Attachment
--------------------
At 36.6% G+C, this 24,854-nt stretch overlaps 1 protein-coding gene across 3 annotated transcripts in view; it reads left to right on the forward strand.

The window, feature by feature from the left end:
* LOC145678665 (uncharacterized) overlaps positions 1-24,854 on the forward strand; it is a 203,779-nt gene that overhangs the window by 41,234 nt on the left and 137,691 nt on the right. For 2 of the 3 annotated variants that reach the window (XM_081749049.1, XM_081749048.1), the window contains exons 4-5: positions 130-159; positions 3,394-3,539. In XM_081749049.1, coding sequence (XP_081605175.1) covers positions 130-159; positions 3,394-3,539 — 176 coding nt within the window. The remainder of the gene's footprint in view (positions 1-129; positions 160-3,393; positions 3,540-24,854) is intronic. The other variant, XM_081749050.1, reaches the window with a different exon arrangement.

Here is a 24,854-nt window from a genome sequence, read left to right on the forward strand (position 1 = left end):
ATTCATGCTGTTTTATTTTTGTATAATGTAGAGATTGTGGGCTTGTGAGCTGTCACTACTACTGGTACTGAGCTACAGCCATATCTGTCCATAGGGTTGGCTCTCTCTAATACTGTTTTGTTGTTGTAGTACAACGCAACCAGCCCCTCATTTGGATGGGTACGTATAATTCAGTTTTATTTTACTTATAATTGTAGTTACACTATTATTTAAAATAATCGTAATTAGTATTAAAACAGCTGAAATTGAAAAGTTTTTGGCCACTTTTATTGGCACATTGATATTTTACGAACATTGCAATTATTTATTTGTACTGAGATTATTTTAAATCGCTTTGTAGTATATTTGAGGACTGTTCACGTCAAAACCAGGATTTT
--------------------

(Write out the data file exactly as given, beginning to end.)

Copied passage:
At 36.6% G+C, this 24,854-nt stretch overlaps 1 protein-coding gene across 3 annotated transcripts in view; it reads left to right on the forward strand.

The window, feature by feature from the left end:
* LOC145678665 (uncharacterized) overlaps positions 1-24,854 on the forward strand; it is a 203,779-nt gene that overhangs the window by 41,234 nt on the left and 137,691 nt on the right. For 2 of the 3 annotated variants that reach the window (XM_081749049.1, XM_081749048.1), the window contains exons 4-5: positions 130-159; positions 3,394-3,539. In XM_081749049.1, coding sequence (XP_081605175.1) covers positions 130-159; positions 3,394-3,539 — 176 coding nt within the window. The remainder of the gene's footprint in view (positions 1-129; positions 160-3,393; positions 3,540-24,854) is intronic. The other variant, XM_081749050.1, reaches the window with a different exon arrangement.

Here is a 24,854-nt window from a genome sequence, read left to right on the forward strand (position 1 = left end):
ATTCATGCTGTTTTATTTTTGTATAATGTAGAGATTGTGGGCTTGTGAGCTGTCACTACTACTGGTACTGAGCTACAGCCATATCTGTCCATAGGGTTGGCTCTCTCTAATACTGTTTTGTTGTTGTAGTACAACGCAACCAGCCCCTCATTTGGATGGGTACGTATAATTCAGTTTTATTTTACTTATAATTGTAGTTACACTATTATTTAAAATAATCGTAATTAGTATTAAAACAGCTGAAATTGAAAAGTTTTTGGCCACTTTTATTGGCACATTGATATTTTACGAACATTGCAATTATTTATTTGTACTGAGATTATTTTAAATCGCTTTGTAGTATATTTGAGGACTGTTCACGTCAAAACCAGGATTTT